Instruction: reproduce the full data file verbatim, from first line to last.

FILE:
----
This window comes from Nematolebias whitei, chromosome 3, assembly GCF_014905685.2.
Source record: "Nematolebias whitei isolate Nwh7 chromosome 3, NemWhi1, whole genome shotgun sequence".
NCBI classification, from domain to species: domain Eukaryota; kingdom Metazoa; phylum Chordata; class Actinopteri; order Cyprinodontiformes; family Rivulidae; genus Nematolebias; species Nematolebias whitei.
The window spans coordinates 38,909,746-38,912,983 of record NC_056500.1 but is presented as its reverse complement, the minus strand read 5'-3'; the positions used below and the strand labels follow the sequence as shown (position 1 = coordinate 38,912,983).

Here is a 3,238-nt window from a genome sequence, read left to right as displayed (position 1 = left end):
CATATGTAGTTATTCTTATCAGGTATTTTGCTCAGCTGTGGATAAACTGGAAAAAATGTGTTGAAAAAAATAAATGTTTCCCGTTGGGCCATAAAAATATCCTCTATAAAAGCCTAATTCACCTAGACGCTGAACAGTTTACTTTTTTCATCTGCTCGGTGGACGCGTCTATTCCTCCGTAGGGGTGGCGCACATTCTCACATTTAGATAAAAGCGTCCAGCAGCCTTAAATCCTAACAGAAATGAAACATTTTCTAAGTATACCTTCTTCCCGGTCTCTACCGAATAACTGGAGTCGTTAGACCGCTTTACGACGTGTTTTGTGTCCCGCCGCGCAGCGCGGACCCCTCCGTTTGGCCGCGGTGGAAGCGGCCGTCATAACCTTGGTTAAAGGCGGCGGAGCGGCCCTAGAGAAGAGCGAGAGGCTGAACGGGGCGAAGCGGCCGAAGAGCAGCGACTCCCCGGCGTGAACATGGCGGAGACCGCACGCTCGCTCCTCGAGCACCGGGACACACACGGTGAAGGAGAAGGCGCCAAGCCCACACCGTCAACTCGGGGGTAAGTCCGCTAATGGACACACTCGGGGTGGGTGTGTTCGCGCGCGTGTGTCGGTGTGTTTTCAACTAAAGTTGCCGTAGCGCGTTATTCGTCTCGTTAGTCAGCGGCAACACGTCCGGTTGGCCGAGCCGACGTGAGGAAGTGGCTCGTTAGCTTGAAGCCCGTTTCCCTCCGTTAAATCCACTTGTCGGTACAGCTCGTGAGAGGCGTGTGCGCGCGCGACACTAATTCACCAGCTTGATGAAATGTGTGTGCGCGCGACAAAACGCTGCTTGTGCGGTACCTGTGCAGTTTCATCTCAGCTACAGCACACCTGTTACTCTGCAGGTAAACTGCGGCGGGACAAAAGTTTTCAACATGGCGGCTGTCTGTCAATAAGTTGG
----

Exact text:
This window comes from Nematolebias whitei, chromosome 3, assembly GCF_014905685.2.
Source record: "Nematolebias whitei isolate Nwh7 chromosome 3, NemWhi1, whole genome shotgun sequence".
NCBI classification, from domain to species: domain Eukaryota; kingdom Metazoa; phylum Chordata; class Actinopteri; order Cyprinodontiformes; family Rivulidae; genus Nematolebias; species Nematolebias whitei.
The window spans coordinates 38,909,746-38,912,983 of record NC_056500.1 but is presented as its reverse complement, the minus strand read 5'-3'; the positions used below and the strand labels follow the sequence as shown (position 1 = coordinate 38,912,983).

Here is a 3,238-nt window from a genome sequence, read left to right as displayed (position 1 = left end):
CATATGTAGTTATTCTTATCAGGTATTTTGCTCAGCTGTGGATAAACTGGAAAAAATGTGTTGAAAAAAATAAATGTTTCCCGTTGGGCCATAAAAATATCCTCTATAAAAGCCTAATTCACCTAGACGCTGAACAGTTTACTTTTTTCATCTGCTCGGTGGACGCGTCTATTCCTCCGTAGGGGTGGCGCACATTCTCACATTTAGATAAAAGCGTCCAGCAGCCTTAAATCCTAACAGAAATGAAACATTTTCTAAGTATACCTTCTTCCCGGTCTCTACCGAATAACTGGAGTCGTTAGACCGCTTTACGACGTGTTTTGTGTCCCGCCGCGCAGCGCGGACCCCTCCGTTTGGCCGCGGTGGAAGCGGCCGTCATAACCTTGGTTAAAGGCGGCGGAGCGGCCCTAGAGAAGAGCGAGAGGCTGAACGGGGCGAAGCGGCCGAAGAGCAGCGACTCCCCGGCGTGAACATGGCGGAGACCGCACGCTCGCTCCTCGAGCACCGGGACACACACGGTGAAGGAGAAGGCGCCAAGCCCACACCGTCAACTCGGGGGTAAGTCCGCTAATGGACACACTCGGGGTGGGTGTGTTCGCGCGCGTGTGTCGGTGTGTTTTCAACTAAAGTTGCCGTAGCGCGTTATTCGTCTCGTTAGTCAGCGGCAACACGTCCGGTTGGCCGAGCCGACGTGAGGAAGTGGCTCGTTAGCTTGAAGCCCGTTTCCCTCCGTTAAATCCACTTGTCGGTACAGCTCGTGAGAGGCGTGTGCGCGCGCGACACTAATTCACCAGCTTGATGAAATGTGTGTGCGCGCGACAAAACGCTGCTTGTGCGGTACCTGTGCAGTTTCATCTCAGCTACAGCACACCTGTTACTCTGCAGGTAAACTGCGGCGGGACAAAAGTTTTCAACATGGCGGCTGTCTGTCAATAAGTTGG